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Filed under 1, kids growing up, parenting, rainbows, seventh grade then and now, unicorns, yeti's

Prince of Id

 So here I am again. Today I sit in an office across from another set of baffled educators trying to dissect my uproariously funny but hard to understand four year old. Should I tell them that they would have a better chance of unlocking the secrets of the universe than coming up with a comprehensive plan to control and track his behavior? No, professional person I have no idea why he has all the words to the Talking Heads, “Psycho Killer” memorized (that one is actually my fault). No, learned early childhood team, we didn’t let him see that inappropriate movie, he caught three seconds of the trailer on You Tube when his sister was researching something the other day and he committed those lines to memory in an instant.

Ahhh , a day in the life of a parent with a “difficult” child. I have trouble with that moniker because it says so little about someone with so much to give. This child is as likely to warm your heart with a loving insight as to drive you to drink with stubborn defiance. Such frustrating and fascinating individuals defy explanation and description. There are times that I suspect that those around me doling out advice have no idea what they are talking about as he seems to confound even the most seasoned professionals. Solutions can’t be put into action when he’s more than aware of the game plan and tries to beat you to the punch. Or worse, he switches gears and bats his long dark eyelashes at you while letting you know you are a wonderfully patient parent to put up with his nonsense. Still, he does not suffer fools well and tells you where to go (with directions)  if you’ve gotten on his shit list.

I have often wondered if my third child is the anecdote to all those long days of deeply felt exhaustion that were mine to suffer through because of my inability to say no to a request.  A people pleaser by nature I have spent too many precious hours doing the bidding of others, sometimes even against my will. Lifetimes of undenied requests lead to pent up hostility, a terrible martyr complex and an appalling lack of personal time. I feel like my third is the end result of all that congenial wish granting blowing up in my face producing a  rebel child that refuses to please instead uttering phrases like “You need to do everything i say or I will push you into traffic” and “I don’t have to listen to you because NO ONE is the boss of me”. Most average people gasp at the sheer audacity of a four year old telling adults and children alike where to stick it, but for me it’s all in a day with id boy. Aside from the daily battles I fight to get him to comply with basic rules, I sometimes find myself sitting back and admiring the conviction and tenacity of a boy who will not give an inch. This is a child who once spent two days in a spaghetti western style showdown over the insistence that he use a red crayon to color. The perplexed early childhood expert finally called it quits and sprung him from his eternal time out but not before she gave him yet another admonishing. He responded by letting her know that next time she wanted to throw down she better bring her “A” game since he does not waste time with amateurs. Then he told her he wanted to hit her with a bowling pin, which was totally not psychotic since we had just gone to Strike Bethesda the day before. Notice though, he never used the red crayon. Victory.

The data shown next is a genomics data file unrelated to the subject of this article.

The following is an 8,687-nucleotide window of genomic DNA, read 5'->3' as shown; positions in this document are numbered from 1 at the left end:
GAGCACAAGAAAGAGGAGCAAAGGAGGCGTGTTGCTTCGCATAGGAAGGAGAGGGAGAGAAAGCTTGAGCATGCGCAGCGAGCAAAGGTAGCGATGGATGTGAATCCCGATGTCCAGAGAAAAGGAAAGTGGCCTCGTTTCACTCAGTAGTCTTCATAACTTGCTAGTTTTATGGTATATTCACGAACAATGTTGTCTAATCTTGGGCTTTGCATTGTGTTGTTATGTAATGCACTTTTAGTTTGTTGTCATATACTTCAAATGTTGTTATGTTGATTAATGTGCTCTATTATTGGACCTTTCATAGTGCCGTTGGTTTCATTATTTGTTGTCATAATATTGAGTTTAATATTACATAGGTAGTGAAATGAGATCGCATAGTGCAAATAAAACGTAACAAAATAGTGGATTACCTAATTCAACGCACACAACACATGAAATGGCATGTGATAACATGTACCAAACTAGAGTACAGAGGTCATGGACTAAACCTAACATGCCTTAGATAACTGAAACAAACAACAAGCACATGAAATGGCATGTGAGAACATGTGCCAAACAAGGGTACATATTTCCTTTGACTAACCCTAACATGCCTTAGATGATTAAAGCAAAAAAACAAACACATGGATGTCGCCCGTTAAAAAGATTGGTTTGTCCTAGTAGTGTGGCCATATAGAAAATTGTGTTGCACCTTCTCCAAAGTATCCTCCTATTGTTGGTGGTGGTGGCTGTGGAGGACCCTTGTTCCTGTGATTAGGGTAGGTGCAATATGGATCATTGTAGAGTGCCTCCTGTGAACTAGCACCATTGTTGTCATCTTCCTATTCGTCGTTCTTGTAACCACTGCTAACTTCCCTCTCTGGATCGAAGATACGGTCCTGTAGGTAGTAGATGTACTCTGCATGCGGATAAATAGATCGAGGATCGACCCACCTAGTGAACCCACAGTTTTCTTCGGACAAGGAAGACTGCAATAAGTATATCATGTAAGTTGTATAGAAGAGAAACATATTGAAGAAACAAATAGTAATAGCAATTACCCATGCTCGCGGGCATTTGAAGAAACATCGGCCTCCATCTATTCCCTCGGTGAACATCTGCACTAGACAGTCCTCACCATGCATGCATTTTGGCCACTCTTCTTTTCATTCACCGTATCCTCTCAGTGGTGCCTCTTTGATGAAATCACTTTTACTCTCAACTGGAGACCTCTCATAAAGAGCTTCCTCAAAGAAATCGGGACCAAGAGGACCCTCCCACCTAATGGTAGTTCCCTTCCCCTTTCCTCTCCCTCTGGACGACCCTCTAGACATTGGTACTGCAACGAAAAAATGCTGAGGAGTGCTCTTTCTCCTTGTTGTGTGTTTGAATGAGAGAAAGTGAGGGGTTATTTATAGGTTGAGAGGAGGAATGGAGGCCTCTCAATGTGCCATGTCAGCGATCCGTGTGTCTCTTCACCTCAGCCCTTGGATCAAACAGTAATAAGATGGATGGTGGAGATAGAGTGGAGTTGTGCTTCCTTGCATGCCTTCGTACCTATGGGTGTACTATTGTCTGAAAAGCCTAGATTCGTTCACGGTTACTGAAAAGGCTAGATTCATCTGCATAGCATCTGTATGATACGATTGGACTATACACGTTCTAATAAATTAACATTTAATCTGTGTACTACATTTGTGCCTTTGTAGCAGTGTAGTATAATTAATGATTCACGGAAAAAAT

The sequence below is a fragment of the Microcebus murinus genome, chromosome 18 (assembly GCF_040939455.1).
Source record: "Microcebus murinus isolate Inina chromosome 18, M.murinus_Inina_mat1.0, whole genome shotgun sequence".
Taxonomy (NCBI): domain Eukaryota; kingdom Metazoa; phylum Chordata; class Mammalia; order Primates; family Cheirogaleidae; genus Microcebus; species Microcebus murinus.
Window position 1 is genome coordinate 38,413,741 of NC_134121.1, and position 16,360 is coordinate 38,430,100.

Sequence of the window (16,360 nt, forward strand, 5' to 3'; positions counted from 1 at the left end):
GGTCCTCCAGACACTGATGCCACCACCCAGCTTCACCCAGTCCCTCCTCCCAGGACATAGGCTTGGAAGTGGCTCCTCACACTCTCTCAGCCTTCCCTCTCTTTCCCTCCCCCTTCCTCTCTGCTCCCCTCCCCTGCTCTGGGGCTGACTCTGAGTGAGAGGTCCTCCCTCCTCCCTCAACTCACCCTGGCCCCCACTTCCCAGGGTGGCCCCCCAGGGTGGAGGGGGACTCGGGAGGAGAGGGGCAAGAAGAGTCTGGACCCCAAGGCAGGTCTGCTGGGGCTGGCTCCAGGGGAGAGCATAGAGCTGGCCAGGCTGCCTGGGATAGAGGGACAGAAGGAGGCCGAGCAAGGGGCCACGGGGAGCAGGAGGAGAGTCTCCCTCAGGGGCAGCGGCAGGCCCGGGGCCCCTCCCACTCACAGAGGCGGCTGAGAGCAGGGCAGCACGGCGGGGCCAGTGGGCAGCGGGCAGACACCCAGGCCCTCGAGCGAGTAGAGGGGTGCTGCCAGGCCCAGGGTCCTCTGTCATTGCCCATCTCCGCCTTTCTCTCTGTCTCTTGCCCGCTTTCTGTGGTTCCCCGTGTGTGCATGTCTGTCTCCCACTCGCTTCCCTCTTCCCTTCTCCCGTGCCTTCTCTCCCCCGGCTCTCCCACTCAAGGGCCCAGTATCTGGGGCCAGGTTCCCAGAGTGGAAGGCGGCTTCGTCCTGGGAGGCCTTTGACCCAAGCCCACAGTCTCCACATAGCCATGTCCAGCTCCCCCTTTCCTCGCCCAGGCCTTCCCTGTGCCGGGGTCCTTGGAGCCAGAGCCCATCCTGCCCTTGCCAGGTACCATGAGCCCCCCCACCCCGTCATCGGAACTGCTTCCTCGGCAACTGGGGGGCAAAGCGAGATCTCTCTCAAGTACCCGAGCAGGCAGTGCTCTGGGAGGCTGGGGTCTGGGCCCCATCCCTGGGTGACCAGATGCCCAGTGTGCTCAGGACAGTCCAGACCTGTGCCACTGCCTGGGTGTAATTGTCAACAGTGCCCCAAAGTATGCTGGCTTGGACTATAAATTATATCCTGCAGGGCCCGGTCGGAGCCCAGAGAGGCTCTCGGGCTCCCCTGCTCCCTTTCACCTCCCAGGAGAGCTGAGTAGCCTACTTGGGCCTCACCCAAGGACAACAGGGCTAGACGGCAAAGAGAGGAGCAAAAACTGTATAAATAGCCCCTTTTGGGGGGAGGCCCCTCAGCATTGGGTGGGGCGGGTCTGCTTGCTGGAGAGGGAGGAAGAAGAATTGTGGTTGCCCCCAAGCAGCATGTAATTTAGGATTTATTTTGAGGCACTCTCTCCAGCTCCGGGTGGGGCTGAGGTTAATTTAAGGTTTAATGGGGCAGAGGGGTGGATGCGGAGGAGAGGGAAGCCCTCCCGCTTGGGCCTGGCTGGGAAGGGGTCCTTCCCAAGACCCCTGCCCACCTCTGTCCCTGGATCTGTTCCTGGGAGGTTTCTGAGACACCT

What is the difference between charmingly stubborn and needing psychiatric intervention? Many people have come forward with advice and well meaning methods to get a handle on this sweet prince of id, but one simple solution seems far out of reach. No amount of finessing or manipulation remains effective for more than a day and we’ve exhausted every parenting method out there. There are some days we all throw our hands in the air in mock surrender, but deep down we will never give up. He may not be as pliable and easy to reason with as my first two but I love a challenge.

I sometimes wonder what the future holds for our lilliputian tyrant and hope that he uses his absolute power for the good of mankind.  Perhaps he’s here to teach me that saying “no” isn’t such a difficult task and standing up for yourself (no matter how crazy you appear to be) is something to be commended, not  an act  that’s punishable by fifteen minutes alone in your room.

So, I shake my head in absolute agreement with my colleagues across the big mahogany desk and I tell them “yes” and “absolutely” when we all agree on a plan of action, but behind the black out blinds I’ve hung on tiny hinges over my glazed eyes I’m  seeing an entirely different picture. No, I think I’ll keep my fingers crossed for this little guy along the way but I don’t want to see him change too much for that just wouldn’t suit him.  After everyone has finished saying their peace and we’ve all parted ways, I’ll return home  to help my little monarch off his throne to polish his tiny crown. It’s good to be the king.

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Filed under boys with serious attitude, difficult child, parenting